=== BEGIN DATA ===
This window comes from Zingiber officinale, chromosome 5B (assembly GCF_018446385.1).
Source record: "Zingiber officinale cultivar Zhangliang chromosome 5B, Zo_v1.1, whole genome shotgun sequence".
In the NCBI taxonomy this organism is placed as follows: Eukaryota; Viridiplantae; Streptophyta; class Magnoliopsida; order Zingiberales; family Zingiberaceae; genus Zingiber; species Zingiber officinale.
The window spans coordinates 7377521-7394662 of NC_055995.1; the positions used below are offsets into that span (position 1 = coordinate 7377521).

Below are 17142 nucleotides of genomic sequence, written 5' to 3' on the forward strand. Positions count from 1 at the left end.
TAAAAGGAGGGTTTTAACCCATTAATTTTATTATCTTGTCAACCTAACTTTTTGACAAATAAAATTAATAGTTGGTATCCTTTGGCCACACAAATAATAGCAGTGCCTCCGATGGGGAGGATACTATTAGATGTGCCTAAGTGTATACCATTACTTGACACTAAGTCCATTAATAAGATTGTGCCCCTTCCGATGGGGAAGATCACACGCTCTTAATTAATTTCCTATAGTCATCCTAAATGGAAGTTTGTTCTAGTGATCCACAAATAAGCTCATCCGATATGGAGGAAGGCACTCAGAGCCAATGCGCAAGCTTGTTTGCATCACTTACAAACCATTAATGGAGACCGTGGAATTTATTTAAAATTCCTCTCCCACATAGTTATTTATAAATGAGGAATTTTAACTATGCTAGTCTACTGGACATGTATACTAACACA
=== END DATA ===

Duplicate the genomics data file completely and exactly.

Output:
This window comes from Zingiber officinale, chromosome 5B (assembly GCF_018446385.1).
Source record: "Zingiber officinale cultivar Zhangliang chromosome 5B, Zo_v1.1, whole genome shotgun sequence".
In the NCBI taxonomy this organism is placed as follows: Eukaryota; Viridiplantae; Streptophyta; class Magnoliopsida; order Zingiberales; family Zingiberaceae; genus Zingiber; species Zingiber officinale.
The window spans coordinates 7377521-7394662 of NC_055995.1; the positions used below are offsets into that span (position 1 = coordinate 7377521).

Below are 17142 nucleotides of genomic sequence, written 5' to 3' on the forward strand. Positions count from 1 at the left end.
TAAAAGGAGGGTTTTAACCCATTAATTTTATTATCTTGTCAACCTAACTTTTTGACAAATAAAATTAATAGTTGGTATCCTTTGGCCACACAAATAATAGCAGTGCCTCCGATGGGGAGGATACTATTAGATGTGCCTAAGTGTATACCATTACTTGACACTAAGTCCATTAATAAGATTGTGCCCCTTCCGATGGGGAAGATCACACGCTCTTAATTAATTTCCTATAGTCATCCTAAATGGAAGTTTGTTCTAGTGATCCACAAATAAGCTCATCCGATATGGAGGAAGGCACTCAGAGCCAATGCGCAAGCTTGTTTGCATCACTTACAAACCATTAATGGAGACCGTGGAATTTATTTAAAATTCCTCTCCCACATAGTTATTTATAAATGAGGAATTTTAACTATGCTAGTCTACTGGACATGTATACTAACACA